The Swedes were inventing odd names for furniture before IKEA. What we have here is the Gungstol, a Swedish rocking chair:

Gungstol is Swedish for rocking chair.

Gungstol is Swedish for rocking chair.

Or it could be a reproduction. Might be real. It has the waterfall seat and high back. I can’t tell Swedish pine from American pine so I can’t say definitively where it’s from. Claims are these chairs were made from 1800-1900 although there was one picture of a rocker from 1740.

Seat is also wider than traditional rocking chairs.

Seat is also wider than traditional rocking chairs. Nice lines!

It does look like other examples of the Gungstol I have seen. Many of them were brightly decorated where this one is grey.

Almost looks normal from the back.

Almost looks normal from the back.

High-rise back. More comfortable?

High-rise back. More comfortable?

A few on-line articles that all sound too similar claim that the six legs were used to allow the use of longer rockers. This allows the rocker to rock back farther safely. I have a few issues with this explanation.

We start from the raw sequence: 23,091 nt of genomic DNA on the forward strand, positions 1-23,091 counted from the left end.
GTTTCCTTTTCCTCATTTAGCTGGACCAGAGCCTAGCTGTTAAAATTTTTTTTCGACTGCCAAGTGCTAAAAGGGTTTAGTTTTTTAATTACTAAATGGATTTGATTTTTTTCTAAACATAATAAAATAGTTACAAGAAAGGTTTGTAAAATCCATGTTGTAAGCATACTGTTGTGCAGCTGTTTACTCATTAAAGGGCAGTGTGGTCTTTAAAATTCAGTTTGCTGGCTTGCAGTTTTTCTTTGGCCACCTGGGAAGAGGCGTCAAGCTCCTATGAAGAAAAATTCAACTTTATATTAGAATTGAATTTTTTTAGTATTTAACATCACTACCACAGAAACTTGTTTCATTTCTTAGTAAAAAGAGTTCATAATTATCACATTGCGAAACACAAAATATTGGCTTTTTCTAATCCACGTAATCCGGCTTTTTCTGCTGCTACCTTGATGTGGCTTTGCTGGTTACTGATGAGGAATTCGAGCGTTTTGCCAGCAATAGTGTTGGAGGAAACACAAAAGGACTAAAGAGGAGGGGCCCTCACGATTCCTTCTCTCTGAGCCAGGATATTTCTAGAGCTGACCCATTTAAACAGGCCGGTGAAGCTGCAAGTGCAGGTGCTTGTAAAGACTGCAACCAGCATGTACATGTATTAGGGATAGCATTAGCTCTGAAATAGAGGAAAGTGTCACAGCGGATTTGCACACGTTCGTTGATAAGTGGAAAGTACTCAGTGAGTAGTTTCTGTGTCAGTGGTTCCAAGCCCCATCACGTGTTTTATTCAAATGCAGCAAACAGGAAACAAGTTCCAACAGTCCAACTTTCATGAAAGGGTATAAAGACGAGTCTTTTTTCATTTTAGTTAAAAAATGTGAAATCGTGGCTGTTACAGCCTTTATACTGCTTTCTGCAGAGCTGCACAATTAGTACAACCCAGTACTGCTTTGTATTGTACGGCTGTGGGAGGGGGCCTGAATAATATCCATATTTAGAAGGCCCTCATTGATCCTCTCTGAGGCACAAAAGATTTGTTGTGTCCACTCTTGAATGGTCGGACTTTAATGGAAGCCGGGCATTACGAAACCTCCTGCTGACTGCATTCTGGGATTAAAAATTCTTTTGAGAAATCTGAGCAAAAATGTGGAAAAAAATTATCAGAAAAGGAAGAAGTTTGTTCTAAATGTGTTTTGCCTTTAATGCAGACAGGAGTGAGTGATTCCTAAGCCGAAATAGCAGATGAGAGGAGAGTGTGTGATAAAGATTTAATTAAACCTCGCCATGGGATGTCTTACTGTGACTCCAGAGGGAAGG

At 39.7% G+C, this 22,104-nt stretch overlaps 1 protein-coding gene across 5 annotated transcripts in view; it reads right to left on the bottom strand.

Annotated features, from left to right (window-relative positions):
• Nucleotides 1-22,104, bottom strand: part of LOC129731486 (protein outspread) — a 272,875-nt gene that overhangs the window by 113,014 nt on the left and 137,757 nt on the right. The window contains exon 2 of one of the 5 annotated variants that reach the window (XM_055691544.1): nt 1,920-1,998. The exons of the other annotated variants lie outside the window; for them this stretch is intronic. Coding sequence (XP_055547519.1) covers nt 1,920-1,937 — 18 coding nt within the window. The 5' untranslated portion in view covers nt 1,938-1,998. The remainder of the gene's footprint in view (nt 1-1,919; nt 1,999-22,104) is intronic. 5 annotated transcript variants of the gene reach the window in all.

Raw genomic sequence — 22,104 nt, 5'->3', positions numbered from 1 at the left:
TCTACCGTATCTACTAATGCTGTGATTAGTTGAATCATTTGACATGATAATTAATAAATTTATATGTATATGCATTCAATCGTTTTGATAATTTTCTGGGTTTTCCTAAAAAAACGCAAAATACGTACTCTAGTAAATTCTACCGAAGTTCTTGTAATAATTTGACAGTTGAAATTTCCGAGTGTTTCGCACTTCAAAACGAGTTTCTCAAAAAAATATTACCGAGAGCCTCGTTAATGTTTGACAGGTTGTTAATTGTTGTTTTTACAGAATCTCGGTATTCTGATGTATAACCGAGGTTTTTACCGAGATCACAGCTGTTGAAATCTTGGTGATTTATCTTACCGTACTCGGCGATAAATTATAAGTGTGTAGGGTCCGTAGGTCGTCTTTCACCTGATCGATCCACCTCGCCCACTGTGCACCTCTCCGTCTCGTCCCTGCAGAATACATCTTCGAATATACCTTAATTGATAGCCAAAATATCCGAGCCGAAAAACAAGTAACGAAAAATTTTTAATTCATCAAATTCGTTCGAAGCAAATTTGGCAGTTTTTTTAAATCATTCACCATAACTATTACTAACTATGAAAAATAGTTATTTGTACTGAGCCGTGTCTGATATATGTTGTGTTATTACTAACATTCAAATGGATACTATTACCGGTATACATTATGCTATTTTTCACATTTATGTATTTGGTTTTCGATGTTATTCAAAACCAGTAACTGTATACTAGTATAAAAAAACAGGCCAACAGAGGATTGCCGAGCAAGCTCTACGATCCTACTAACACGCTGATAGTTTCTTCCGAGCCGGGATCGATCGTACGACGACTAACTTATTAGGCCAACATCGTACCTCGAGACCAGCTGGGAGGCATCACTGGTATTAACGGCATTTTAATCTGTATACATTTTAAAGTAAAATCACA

First, if you are rocking gently, there is a limit to how far back you can rock. Your legs are only so long. There is a limit to how far back you can push yourself. Do you need staff?

If you rock aggressively, for any number of Newtonian reasons, aren’t you going to rock as far forward? Rapidly? Do you need longer rockers in the front?

And how stable is the rocking chair at the end of its rearward travel? Why go back that far.

Waterfall seat and high back from the side.

Waterfall seat and high back from the side.

Good integration of the arm back.

Good integration of the arm back. Sweeping lines before Maloof.

We all need a bottom view.

We all need a bottom view.

I just don’t know why it is as it is. But it is. And it is similar to others out there. If any of you know more than I do, and I really hope you do, please fell free to share.